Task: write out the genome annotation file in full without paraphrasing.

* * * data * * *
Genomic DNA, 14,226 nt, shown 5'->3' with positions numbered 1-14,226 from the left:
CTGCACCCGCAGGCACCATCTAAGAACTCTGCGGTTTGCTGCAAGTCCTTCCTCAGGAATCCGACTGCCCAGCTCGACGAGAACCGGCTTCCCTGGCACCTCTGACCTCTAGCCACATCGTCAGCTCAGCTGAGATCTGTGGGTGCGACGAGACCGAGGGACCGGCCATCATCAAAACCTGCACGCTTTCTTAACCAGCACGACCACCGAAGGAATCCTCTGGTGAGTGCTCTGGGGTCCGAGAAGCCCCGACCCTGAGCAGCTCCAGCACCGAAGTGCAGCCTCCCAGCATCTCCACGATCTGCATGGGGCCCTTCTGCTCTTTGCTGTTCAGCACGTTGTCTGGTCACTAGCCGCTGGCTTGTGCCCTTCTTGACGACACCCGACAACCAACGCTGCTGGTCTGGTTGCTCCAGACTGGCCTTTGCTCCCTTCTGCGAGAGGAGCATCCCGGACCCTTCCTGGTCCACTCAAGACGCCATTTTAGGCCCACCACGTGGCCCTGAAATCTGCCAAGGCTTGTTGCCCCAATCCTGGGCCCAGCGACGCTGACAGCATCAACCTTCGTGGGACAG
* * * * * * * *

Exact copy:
Genomic DNA, 14,226 nt, shown 5'->3' with positions numbered 1-14,226 from the left:
CTGCACCCGCAGGCACCATCTAAGAACTCTGCGGTTTGCTGCAAGTCCTTCCTCAGGAATCCGACTGCCCAGCTCGACGAGAACCGGCTTCCCTGGCACCTCTGACCTCTAGCCACATCGTCAGCTCAGCTGAGATCTGTGGGTGCGACGAGACCGAGGGACCGGCCATCATCAAAACCTGCACGCTTTCTTAACCAGCACGACCACCGAAGGAATCCTCTGGTGAGTGCTCTGGGGTCCGAGAAGCCCCGACCCTGAGCAGCTCCAGCACCGAAGTGCAGCCTCCCAGCATCTCCACGATCTGCATGGGGCCCTTCTGCTCTTTGCTGTTCAGCACGTTGTCTGGTCACTAGCCGCTGGCTTGTGCCCTTCTTGACGACACCCGACAACCAACGCTGCTGGTCTGGTTGCTCCAGACTGGCCTTTGCTCCCTTCTGCGAGAGGAGCATCCCGGACCCTTCCTGGTCCACTCAAGACGCCATTTTAGGCCCACCACGTGGCCCTGAAATCTGCCAAGGCTTGTTGCCCCAATCCTGGGCCCAGCGACGCTGACAGCATCAACCTTCGTGGGACAG